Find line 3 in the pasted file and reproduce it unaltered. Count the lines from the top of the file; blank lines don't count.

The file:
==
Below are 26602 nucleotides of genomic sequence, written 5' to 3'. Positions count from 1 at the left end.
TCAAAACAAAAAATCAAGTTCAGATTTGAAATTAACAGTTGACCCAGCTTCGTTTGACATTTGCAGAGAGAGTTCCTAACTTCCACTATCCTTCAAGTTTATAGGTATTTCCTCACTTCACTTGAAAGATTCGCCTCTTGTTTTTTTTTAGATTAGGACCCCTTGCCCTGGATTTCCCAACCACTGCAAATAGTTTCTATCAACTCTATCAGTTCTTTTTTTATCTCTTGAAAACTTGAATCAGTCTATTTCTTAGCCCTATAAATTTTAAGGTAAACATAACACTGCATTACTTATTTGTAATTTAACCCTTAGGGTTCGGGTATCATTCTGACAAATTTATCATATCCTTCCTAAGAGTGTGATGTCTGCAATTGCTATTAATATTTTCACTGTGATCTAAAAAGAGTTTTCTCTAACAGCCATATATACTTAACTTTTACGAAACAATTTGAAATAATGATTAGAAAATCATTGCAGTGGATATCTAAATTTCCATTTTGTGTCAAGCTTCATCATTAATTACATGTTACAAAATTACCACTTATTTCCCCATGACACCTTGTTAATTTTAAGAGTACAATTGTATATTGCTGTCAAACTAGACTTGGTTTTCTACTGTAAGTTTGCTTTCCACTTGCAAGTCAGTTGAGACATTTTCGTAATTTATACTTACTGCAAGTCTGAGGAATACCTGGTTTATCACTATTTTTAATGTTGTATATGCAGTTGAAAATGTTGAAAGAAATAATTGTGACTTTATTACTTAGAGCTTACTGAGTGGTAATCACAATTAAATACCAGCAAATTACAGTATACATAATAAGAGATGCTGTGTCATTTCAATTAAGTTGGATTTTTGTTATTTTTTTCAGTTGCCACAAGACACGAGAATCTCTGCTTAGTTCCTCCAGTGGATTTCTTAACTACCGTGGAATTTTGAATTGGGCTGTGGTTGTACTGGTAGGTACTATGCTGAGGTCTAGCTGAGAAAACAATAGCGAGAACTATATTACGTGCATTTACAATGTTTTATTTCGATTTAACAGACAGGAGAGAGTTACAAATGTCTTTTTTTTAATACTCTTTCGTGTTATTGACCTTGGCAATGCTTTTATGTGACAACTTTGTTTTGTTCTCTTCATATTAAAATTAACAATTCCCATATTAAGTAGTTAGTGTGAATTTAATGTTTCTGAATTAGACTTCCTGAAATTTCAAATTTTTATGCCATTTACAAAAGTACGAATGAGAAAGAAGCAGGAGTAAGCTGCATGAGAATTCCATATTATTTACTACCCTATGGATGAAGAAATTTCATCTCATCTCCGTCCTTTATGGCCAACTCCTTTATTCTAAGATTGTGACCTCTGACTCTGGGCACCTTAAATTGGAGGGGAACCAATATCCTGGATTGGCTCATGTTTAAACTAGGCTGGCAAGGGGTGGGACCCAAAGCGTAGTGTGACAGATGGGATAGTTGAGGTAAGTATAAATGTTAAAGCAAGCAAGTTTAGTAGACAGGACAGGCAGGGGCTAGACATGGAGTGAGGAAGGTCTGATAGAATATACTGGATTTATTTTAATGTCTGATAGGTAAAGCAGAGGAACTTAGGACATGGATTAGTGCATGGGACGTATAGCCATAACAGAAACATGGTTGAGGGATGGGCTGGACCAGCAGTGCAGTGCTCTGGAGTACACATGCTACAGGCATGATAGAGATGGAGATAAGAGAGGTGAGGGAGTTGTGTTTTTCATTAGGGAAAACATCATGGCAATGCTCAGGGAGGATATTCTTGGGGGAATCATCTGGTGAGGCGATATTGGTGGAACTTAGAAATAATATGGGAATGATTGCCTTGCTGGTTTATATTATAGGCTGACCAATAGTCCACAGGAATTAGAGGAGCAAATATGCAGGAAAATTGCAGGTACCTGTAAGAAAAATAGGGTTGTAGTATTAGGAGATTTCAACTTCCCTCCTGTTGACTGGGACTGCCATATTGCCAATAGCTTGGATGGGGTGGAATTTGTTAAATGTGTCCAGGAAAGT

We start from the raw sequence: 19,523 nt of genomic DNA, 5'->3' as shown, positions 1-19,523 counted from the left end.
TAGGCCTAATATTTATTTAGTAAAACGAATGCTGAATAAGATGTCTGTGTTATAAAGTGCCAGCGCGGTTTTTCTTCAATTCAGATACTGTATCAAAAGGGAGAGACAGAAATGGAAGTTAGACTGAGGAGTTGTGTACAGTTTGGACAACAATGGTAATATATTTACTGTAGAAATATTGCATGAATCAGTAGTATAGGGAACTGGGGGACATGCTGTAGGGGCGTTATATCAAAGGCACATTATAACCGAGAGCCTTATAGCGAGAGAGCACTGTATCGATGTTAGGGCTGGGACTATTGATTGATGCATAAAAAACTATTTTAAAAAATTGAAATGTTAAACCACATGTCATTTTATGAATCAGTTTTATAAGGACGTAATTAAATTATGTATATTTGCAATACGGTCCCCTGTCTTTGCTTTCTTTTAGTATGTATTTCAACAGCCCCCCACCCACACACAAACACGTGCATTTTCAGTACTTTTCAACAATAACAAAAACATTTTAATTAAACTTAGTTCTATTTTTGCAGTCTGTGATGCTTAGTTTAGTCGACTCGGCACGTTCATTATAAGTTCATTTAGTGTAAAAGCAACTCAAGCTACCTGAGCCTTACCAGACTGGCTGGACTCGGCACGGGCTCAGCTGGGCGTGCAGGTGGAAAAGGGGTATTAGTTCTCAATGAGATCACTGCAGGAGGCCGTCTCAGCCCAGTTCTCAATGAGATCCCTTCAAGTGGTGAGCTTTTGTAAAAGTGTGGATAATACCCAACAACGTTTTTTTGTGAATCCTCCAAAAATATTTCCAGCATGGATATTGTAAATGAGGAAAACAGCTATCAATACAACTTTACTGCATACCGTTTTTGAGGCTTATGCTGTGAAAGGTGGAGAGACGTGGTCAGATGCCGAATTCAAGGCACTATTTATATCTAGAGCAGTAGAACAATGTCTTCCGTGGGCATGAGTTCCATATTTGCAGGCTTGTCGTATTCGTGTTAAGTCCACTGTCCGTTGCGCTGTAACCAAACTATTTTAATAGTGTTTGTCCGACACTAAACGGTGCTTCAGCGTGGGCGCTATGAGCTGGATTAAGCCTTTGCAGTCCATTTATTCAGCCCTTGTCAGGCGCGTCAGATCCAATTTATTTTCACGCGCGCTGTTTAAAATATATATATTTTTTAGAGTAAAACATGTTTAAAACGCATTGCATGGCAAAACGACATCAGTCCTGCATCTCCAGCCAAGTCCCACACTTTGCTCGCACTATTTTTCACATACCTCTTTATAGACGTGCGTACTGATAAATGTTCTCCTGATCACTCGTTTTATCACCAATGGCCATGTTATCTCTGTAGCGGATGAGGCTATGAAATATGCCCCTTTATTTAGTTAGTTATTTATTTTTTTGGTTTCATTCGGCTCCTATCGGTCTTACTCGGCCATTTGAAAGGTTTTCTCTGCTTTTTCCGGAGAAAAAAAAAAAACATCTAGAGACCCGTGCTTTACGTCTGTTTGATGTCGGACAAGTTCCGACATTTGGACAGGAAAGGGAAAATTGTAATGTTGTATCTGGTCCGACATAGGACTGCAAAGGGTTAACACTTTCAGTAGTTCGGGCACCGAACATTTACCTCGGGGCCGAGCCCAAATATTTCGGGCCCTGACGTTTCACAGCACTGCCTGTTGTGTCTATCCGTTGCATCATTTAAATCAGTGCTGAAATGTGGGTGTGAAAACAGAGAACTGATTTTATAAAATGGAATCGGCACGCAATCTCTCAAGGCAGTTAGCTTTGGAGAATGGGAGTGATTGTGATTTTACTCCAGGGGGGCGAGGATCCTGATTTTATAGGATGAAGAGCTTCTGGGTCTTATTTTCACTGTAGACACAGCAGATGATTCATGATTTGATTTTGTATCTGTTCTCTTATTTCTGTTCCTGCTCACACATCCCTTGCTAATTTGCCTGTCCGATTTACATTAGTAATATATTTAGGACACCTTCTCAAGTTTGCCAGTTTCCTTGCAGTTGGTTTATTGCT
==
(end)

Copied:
We start from the raw sequence: 19,523 nt of genomic DNA, 5'->3' as shown, positions 1-19,523 counted from the left end.